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If you want to lose weight, reducing your intake of refined carbohydrates(bread, pasta, cookies, soda, etc.)will be vital. Refined carbohydrates are easily converted into glucose (blood sugar) in the body, which can then turn into fat with the help of insulin, a hormone that our body produces. Interestingly enough, many people find it nearly impossible to reduce their consumption of these types of food and consider it their biggest obstacle when it comes to losing weight.

After 12+ years of helping thousands of people recover their metabolism and lose weight, I’ve learned to recognize a variety of metabolism-related problems, one of which are food intolerances. Most people know what a food allergy is merely due to the fact that the symptoms are pretty obvious. Allergies can cause pretty immediate reactions, such as headaches, itching, loss of breath, mucus, indigestion and inflammation. For some, consuming seafood or peanuts can cause life-threatening allergic reactions.

A food intolerance is similar to an allergy in that it can cause a negative reaction in the body, but the symptoms are usually less obvious and do not include reactions related to the immune system (itching, mucus, inflammation, etc). However, when the body is intolerant to some type of food, the metabolism will slow down to the point where it is impossible to lose weight.

The most common food intolerances are to wheat, soybeans and corn. Out of these three, wheat is the most common, as it is present in a large amount of prepared foods, such as bread, pasta, cookies, cereal, etc.

As you may already know, wheat contains a protein called “gluten”, which can prevent many people from losing weight. It can also cause other symptoms, such as constipation, headaches, fatigue, indigestion, gas and water retention.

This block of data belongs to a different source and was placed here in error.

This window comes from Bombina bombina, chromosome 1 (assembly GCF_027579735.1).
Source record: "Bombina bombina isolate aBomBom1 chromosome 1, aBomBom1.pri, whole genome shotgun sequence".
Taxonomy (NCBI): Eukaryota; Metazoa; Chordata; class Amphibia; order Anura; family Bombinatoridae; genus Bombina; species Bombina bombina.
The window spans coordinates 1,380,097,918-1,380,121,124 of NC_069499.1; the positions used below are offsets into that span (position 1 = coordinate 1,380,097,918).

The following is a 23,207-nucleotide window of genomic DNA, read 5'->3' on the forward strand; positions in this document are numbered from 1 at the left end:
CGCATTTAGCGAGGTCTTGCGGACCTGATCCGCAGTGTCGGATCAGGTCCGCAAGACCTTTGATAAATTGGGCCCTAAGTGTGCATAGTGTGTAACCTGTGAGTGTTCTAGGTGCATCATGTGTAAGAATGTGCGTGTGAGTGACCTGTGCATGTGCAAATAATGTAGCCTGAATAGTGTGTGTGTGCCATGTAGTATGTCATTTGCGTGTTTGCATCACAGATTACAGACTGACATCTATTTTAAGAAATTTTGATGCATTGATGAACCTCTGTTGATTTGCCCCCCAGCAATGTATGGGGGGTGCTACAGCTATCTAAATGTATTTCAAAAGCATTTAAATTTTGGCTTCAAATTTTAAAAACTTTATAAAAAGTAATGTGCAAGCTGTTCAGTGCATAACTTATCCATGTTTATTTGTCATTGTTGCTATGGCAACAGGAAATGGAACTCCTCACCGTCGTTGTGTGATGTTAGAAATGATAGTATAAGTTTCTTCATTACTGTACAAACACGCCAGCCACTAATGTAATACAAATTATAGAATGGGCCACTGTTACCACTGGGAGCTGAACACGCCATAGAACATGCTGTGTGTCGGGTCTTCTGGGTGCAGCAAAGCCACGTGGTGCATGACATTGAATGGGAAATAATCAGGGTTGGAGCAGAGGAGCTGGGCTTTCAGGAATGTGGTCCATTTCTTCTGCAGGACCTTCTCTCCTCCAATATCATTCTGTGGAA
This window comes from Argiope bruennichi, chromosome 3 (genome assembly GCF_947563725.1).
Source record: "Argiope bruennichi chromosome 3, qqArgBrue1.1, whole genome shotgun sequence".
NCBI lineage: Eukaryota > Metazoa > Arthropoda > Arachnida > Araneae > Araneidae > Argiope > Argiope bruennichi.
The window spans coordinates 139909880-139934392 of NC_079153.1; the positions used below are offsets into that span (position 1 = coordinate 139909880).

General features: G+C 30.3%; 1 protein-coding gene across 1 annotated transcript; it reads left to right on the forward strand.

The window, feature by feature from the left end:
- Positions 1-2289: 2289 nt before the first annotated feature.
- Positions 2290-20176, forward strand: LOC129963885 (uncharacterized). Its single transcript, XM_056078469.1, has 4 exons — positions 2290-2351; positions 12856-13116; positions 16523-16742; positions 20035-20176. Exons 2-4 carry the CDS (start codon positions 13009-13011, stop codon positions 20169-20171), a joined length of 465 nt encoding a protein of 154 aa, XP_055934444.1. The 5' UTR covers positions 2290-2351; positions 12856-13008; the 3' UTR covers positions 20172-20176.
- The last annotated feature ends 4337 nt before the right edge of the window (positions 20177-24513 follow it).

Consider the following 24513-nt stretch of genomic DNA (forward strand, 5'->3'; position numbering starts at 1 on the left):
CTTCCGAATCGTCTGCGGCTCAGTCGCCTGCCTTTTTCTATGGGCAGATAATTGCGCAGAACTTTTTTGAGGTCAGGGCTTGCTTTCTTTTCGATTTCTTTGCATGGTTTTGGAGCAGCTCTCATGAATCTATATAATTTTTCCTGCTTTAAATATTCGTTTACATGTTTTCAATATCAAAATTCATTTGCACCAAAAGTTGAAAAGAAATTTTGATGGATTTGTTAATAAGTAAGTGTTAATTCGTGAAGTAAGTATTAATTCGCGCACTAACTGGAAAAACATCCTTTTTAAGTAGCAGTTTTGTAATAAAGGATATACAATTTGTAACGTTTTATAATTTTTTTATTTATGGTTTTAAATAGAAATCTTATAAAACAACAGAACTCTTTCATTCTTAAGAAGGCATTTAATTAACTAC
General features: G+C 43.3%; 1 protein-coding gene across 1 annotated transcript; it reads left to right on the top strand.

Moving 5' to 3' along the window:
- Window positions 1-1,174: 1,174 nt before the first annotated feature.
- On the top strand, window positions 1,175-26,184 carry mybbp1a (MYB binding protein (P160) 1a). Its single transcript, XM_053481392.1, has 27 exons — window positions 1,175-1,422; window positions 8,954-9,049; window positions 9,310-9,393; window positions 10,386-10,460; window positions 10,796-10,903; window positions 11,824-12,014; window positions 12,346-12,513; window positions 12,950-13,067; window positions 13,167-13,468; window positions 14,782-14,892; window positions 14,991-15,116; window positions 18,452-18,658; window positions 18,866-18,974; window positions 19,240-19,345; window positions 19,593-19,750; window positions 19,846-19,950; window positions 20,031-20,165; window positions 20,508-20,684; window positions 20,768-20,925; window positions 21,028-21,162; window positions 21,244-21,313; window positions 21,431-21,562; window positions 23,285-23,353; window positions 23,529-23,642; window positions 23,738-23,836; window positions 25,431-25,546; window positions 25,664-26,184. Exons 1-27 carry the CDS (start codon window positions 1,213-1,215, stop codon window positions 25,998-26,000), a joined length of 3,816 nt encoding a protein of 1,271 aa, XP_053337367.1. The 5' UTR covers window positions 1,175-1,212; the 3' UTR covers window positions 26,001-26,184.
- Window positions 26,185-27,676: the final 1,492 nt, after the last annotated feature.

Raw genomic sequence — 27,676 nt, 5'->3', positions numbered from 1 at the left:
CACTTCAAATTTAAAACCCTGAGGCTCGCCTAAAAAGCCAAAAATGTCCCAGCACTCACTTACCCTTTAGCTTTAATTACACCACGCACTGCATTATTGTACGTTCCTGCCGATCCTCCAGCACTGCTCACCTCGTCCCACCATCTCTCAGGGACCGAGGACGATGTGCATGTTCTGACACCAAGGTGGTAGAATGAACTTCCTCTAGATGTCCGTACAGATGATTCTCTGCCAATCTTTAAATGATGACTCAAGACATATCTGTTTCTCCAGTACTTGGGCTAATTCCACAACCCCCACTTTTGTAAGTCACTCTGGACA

If and when someone is intolerant to gluten, it will be impossible for him or her to lose weight. They also may experience emotional changes, such as anxiety, memory loss, disorientation and even depression. It has also been found that children and adults who are diagnosed with “Attention Deficit Disorder” (ADD) or “Attention Deficit Hyperactivity Disorder” (ADHD) are actually intolerant to gluten. For many, simply changing their diet to exclude gluten or wheat can help reduce or eliminate ADD/ADHD symptoms.

Celiac disease is another condition associated with an intolerance to gluten, which few doctors really know how to diagnose.

Unfortunately, many people suffer from a handful of emotional and physical conditions that are simply related to an intolerance to gluten. Some even end up taking medication (such as antidepressants and cortisone) to handle these various afflictions, some of which can cause further weight gain.

It has been found that gluten contains an opiate-like substance, making it strongly addictive. An “opiate” is simply a substance that relates to, resembles or contains opium. It is what the drugs morphine and heroin are derived from. This is a big reason why many people who are overweight or obese are addicted to bread or other wheat products.

Now, this is something I experienced personally when I was trying to lose weight. I discovered that my own body was intolerant to wheat. If and when I ate bread or pasta, my body would feel heavy and I would retain water, enough to make my clothes feel tighter. On top of that, I couldn’t lose weight, no matter how well I ate. It was around then that I found out that gluten can cause the body to retain water. When I started avoiding anything that contained gluten, I finally was able to lose weight.

In my book, “The Power of Your Metabolism”, I dedicated an entire chapter to food intolerances. I’ve received hundreds of letters from people who finally managed to lose weight by eliminating wheat from their diets. Others finally stopped having indigestion, headaches and even thyroid problems.

Food intolerances are related to our hereditary background, which can determine our body’s current genetic characteristics. Some of our ancestors were hunters and gatherers, and some were farmers. Hunters and gatherers did not cultivate the land and did not eat wheat, so their bodies never adapted to it.

My suggestion would be to find out whether or not you have an intolerance to wheat (or any other food, for that matter), because if you do and aren’t aware of it, you may be stuck wondering why you’re not losing weight. Should you discover that your body is intolerant to wheat, the good news is that there are a lot of other wheat/gluten-free foods you can still enjoy.

Frank Suárez,Obesity and Metabolism Specialist

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